Author: Vera T, Guzman M, Soloway I, Joseph G, Agyemang L, Schwartz J, Akiyama M, Litwin AH

Theme: Clinical Research Year: 2019

Background: Although HCV treatment with DAAs leads to high SVR rates in people who use drugs
(PWUD), a minority fail antiviral treatment. Leveraging a multidisciplinary team, we investigated
reasons why PWUD failed DAA treatment and optimal retreatment strategies.
Methods: Chart reviews were performed for HCV-infected PWUD enrolled within an opioid agonist
treatment program in the Bronx, NY who failed combination DAA regimens between January 2015 and
October 2018. A multidisciplinary team, consisting of primary care providers, counselors, case managers,
and specialists in addiction medicine, infectious diseases, and hepatology, reviewed each case using a
structured instrument outlining potential reasons for failure, as well as retreatment strategies and
Results: Among 350 PWUD treated with combination DAAs, 13 had confirmed treatment failures:
ledipasvir/sofosbuvir (n=7), elbasvir/grazoprevir (n=4), and daclatasvir/sofosbuvir (n=2). Patient
characteristics included age (mean=52.7 years), cirrhosis (n=4), unstable housing (n=7), mental
illness (n=6), recent drug use (n=11), and drug or alcohol use during treatment (n=8). Potential
reasons for treatment failure included poor adherence (n=7), inadequate liver staging (n=3), provider
nonadherence to AASLD treatment guidelines (e.g. treating patients with cirrhosis or black race with
ledipasvir/sofosbuvir for only 8 weeks; n=2), inadequate case management for PWUD with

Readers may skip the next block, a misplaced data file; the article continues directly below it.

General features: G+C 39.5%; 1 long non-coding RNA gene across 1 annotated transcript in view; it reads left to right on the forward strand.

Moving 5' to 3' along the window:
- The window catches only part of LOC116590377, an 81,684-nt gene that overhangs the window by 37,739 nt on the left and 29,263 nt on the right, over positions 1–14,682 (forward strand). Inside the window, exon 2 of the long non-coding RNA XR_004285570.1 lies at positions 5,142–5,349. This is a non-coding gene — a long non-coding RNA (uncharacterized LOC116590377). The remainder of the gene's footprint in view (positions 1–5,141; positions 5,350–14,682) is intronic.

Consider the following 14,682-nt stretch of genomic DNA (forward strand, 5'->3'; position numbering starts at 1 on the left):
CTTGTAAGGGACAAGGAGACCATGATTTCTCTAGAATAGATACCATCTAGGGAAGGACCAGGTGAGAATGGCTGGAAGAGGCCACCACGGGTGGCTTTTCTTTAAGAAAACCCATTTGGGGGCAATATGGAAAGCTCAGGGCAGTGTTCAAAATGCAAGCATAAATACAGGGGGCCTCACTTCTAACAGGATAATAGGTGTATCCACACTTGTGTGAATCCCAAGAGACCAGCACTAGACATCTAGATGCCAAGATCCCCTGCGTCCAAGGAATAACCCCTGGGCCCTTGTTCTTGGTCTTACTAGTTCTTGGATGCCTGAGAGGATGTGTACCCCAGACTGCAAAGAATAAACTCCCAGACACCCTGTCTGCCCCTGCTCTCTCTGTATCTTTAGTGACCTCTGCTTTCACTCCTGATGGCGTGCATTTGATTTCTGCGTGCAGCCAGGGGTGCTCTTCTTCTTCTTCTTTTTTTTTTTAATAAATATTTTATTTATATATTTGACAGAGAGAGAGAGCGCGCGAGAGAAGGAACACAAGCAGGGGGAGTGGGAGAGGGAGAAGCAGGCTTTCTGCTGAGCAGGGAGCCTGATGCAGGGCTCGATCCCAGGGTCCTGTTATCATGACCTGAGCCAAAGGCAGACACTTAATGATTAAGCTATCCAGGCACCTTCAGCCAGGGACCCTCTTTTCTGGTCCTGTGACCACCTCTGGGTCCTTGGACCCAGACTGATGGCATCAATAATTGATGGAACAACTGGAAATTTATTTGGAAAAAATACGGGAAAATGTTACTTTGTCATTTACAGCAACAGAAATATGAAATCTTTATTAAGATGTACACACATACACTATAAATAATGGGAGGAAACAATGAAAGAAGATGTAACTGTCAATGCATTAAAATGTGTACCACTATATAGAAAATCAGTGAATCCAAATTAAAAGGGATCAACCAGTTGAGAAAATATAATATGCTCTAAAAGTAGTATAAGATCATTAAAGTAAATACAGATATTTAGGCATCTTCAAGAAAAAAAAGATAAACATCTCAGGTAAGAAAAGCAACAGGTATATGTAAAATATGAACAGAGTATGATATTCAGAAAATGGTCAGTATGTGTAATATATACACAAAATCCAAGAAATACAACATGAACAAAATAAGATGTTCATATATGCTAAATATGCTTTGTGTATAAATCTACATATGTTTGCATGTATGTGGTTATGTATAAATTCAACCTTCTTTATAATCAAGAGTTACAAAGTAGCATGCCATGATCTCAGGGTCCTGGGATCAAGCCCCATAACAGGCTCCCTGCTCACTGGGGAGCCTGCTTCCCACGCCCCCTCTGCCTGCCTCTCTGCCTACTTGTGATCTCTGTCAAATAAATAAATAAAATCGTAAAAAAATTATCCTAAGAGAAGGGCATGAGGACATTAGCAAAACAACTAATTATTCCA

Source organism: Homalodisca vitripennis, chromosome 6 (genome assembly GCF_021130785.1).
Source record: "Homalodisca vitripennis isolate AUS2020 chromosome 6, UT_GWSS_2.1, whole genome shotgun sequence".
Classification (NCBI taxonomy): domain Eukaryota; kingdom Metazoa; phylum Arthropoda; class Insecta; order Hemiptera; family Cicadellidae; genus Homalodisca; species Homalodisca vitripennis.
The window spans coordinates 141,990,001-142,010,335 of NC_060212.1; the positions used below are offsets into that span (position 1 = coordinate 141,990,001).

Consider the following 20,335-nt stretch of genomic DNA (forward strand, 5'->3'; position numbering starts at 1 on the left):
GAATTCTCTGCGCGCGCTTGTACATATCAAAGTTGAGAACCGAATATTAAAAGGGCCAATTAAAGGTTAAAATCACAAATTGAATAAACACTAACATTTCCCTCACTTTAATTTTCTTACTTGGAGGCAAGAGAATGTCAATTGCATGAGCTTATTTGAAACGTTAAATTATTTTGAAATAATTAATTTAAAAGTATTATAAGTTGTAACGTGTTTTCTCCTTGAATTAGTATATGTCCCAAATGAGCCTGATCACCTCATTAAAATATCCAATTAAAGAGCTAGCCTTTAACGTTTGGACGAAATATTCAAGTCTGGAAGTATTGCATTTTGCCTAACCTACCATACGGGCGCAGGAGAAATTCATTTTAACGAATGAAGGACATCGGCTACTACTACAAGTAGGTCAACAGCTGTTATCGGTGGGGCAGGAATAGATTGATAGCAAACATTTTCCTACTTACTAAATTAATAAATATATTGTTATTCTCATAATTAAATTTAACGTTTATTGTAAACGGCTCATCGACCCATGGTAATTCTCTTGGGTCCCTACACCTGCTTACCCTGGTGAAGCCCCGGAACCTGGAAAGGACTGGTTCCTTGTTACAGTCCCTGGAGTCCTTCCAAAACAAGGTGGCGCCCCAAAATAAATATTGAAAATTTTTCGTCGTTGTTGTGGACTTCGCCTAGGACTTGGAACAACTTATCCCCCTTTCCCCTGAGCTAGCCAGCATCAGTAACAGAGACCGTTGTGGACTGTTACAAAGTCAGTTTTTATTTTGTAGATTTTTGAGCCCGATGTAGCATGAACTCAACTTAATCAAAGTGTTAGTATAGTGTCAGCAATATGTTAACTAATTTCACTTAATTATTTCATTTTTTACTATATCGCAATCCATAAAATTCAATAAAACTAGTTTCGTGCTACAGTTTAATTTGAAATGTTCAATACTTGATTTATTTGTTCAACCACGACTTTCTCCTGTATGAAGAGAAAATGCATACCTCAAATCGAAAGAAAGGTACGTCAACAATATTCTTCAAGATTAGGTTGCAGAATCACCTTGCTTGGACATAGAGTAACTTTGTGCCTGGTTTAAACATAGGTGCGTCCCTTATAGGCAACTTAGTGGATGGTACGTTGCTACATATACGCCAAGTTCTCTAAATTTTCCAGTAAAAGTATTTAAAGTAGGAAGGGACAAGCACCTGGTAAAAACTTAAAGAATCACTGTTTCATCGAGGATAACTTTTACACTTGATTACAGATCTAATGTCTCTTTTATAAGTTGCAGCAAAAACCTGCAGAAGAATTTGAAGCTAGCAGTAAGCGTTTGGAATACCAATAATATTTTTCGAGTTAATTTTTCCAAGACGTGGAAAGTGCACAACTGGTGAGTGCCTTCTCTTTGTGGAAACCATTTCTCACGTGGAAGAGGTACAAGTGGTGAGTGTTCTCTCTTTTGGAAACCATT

comorbidities (n=3), and patient reluctance to initiate treatment (n=2). Nine patients were retreated
with either sofosbuvir/velpatasvir/voxilaprevir (n=8) or glecaprevir/pibrentasvir (n=1), and the other 4
were lost to follow-up (n=2), ineligible for treatment (n=1), or declined (n=1). Overall, 6 achieved an end
of treatment response including 4 with a sustained virological response. One patient died from diabetes
and one was lost to follow-up. Successful patient-centered shared decision-making retreatment
strategies included not requiring DOT with prior poor adherence (n=2); collaboration with outside
providers (n=1); and flexible DOT (n=2). Two successful retreatment cases will be highlighted.
Conclusion: PWUDs who fail DAA treatment can be successfully retreated leveraging patient-centered
shared decision-making strategies.
Disclosure of Interest Statement:
The conference collaborators recognize the considerable contribution that industry partners make to
professional and research activities. We also recognize the need for transparency of disclosure of
potential conflicts of interest by acknowledging these relationships in publications and presentations.
Currently, Alain Litwin serves on the advisory board for Gilead Sciences, Inc. and Merck & Co. advisory
board and also has been awarded grants from Gilead Sciences, Inc. and Merck & Co.

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